My first Taiwanese meal at Zero Space, in 双井

Everyday on my way to work, as I exit the subway I pass this hip little cafe that specializes in Taiwanese food. I’ve never given it much thought but I had time to kill tonight and was both famished and sick of the other options in the area. I figured I’d try a new place, and tonight a new culture as well. Taiwan is an island off the coast of China, and one of it’s few special administrative zones. Geography is a huge factor in a country’s eating habits, and Taiwan being a small island I wasn’t surprised when most of the meats were either chicken or from the ocean. I was however pleasantly surprised at how much tropical fruit is incorporated into their dishes. Mango, pineapple, kiwi; each dish had a delicious accent. Wiping the drool off my face I settled on a mango smoothie, fried shrimp with pineapple, and beef fried rice.
The smoothie was the first to arrive. It was incredibly thick and I’m pretty sure they’d used cream instead of water when mixing it. It was tasted amazing, definitively the natural taste of mango, and not at all synthetic given the chunks of mango fruit in it.
The shrimp came next. The plate was kind of small, but after the first bite it was well worth it. The batter was delicate and fluffy, and both the pineapples and the shrimp nuggets (foodies please don’t crucify me for that lack of a better term) had a cream glaze on them that made their flavors stand out, and gave it a creamy melt in your mouth affect with an aftertaste of good shrimp. The pineapples were perfectly ripe.
They gave me a complimentary soup, consisting of seaweed and a dumpling. It didn’t have much taste but traditionally these soups were more meant to clean the nutrient rich seaweed of the salts and sediments of the ocean, and relieve the plant of its otherwise brine water taste. I didn’t expect much, but it wasn’t meant to be much.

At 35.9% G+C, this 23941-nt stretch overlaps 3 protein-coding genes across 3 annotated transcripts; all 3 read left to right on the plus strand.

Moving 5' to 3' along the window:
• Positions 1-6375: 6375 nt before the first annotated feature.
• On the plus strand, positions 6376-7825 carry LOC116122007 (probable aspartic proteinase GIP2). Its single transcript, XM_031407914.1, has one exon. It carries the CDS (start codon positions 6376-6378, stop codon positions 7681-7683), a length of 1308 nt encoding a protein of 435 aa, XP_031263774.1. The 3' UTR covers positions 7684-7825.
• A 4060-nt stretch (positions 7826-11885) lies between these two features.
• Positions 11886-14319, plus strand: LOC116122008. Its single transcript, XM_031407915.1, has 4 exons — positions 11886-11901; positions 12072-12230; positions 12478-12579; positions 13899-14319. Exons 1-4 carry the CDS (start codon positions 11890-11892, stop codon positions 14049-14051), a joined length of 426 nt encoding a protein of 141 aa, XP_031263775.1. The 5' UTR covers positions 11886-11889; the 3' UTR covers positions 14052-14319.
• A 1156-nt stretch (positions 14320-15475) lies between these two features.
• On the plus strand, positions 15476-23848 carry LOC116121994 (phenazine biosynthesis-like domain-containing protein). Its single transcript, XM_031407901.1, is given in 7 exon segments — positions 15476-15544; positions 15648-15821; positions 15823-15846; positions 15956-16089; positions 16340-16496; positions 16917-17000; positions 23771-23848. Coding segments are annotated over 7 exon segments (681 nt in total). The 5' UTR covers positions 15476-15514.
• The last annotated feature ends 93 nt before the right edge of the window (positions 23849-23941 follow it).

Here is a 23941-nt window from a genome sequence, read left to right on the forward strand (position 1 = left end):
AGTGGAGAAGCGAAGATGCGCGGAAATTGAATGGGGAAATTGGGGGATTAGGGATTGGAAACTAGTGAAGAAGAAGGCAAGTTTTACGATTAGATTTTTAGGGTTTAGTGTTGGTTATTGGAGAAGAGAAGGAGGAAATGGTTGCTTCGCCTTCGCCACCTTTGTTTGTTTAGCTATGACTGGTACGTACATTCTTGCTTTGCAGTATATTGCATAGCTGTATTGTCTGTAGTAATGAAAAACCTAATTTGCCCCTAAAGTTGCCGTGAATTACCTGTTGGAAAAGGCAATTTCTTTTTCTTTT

Last came the fried rice. Not a lot of meat was in the dish, but that’s normal in china. It was full of diced beans, eggs, and carrots to make up for it. The fuyuan, or waitress, had told me it was spicy but I barely noticed anything. The dish had more of a sweet pepper spice than anything actually hot, which nicely added to the great beefy/veggie flavor built on the rice foundation. Definitely a solid end to the meal!
The restaurant had a chill atmosphere, especially being in the middle of a mall, and was affordable too, coming out to be 66RMB in total. Overall a very nice place and I can certainly say there will be more Taiwanese food is in my future! Those fried shrimp bites were crack!


About ESL Wanderlust

ESL is an acronym for English as a Second Language, while Wanderlust is what struck me in Spring 2012; causing me to leave my home in NY, America, and move to Beijing. While studying Mandarin at a college dedicated to foreigners learning Chinese, I took a job teaching English to the Chinese to support myself. That job has transformed into the next 5 years of my life, and China is only the first country I plan to explore and teach in. I’ve found since I moved away, many people have been curious and astounded by the experiences I’ve had. I’ve decided to create a blog to share and document these experiences, as well as to reach and educate more people. I want to tell you about cultures and lifestyles you knew little about. I want to show you the sights you’ll see in magazines, as well as the sights you won’t see unless you were here yourself. I want you to know what it’s like to live in these countries and what their customs are, as I experience their ups and downs for you. Most of all, I want to figure out the learning curve for you while creating a guide for anybody else who develops the urge to wander. I want to help you plan and know what to expect for your own adventure. I hope you enjoy the travels of a city kid lost in the world.Datong